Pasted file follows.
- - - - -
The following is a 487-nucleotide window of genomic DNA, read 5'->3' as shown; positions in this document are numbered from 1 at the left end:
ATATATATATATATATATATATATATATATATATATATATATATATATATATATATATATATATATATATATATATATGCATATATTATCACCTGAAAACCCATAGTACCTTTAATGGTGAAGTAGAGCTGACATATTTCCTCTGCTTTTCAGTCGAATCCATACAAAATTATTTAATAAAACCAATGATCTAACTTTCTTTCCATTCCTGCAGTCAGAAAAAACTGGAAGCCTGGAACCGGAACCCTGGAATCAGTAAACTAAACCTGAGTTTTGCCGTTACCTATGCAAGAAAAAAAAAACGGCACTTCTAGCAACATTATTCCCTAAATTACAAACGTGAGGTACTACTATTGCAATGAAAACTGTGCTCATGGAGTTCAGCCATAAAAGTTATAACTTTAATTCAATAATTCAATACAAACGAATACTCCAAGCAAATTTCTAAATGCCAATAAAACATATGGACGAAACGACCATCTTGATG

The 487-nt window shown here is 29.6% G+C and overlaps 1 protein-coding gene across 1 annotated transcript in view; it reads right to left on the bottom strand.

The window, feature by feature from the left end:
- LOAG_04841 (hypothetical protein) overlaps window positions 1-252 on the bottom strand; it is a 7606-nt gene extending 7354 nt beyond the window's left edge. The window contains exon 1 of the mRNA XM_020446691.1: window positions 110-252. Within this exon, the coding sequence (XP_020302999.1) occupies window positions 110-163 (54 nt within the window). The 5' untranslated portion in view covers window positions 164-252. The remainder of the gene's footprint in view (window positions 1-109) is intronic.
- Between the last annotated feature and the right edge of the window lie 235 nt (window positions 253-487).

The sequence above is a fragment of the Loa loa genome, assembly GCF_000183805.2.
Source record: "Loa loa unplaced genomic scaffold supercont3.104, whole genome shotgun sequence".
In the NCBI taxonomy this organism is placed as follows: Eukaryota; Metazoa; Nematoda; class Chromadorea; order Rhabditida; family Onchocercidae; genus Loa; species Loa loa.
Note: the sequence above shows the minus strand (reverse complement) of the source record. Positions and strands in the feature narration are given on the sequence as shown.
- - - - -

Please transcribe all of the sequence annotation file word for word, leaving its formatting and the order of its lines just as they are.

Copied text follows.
The following is a 487-nucleotide window of genomic DNA, read 5'->3' as shown; positions in this document are numbered from 1 at the left end:
ATATATATATATATATATATATATATATATATATATATATATATATATATATATATATATATATATATATATATATATGCATATATTATCACCTGAAAACCCATAGTACCTTTAATGGTGAAGTAGAGCTGACATATTTCCTCTGCTTTTCAGTCGAATCCATACAAAATTATTTAATAAAACCAATGATCTAACTTTCTTTCCATTCCTGCAGTCAGAAAAAACTGGAAGCCTGGAACCGGAACCCTGGAATCAGTAAACTAAACCTGAGTTTTGCCGTTACCTATGCAAGAAAAAAAAAACGGCACTTCTAGCAACATTATTCCCTAAATTACAAACGTGAGGTACTACTATTGCAATGAAAACTGTGCTCATGGAGTTCAGCCATAAAAGTTATAACTTTAATTCAATAATTCAATACAAACGAATACTCCAAGCAAATTTCTAAATGCCAATAAAACATATGGACGAAACGACCATCTTGATG

The 487-nt window shown here is 29.6% G+C and overlaps 1 protein-coding gene across 1 annotated transcript in view; it reads right to left on the bottom strand.

The window, feature by feature from the left end:
- LOAG_04841 (hypothetical protein) overlaps window positions 1-252 on the bottom strand; it is a 7606-nt gene extending 7354 nt beyond the window's left edge. The window contains exon 1 of the mRNA XM_020446691.1: window positions 110-252. Within this exon, the coding sequence (XP_020302999.1) occupies window positions 110-163 (54 nt within the window). The 5' untranslated portion in view covers window positions 164-252. The remainder of the gene's footprint in view (window positions 1-109) is intronic.
- Between the last annotated feature and the right edge of the window lie 235 nt (window positions 253-487).

The sequence above is a fragment of the Loa loa genome, assembly GCF_000183805.2.
Source record: "Loa loa unplaced genomic scaffold supercont3.104, whole genome shotgun sequence".
In the NCBI taxonomy this organism is placed as follows: Eukaryota; Metazoa; Nematoda; class Chromadorea; order Rhabditida; family Onchocercidae; genus Loa; species Loa loa.
Note: the sequence above shows the minus strand (reverse complement) of the source record. Positions and strands in the feature narration are given on the sequence as shown.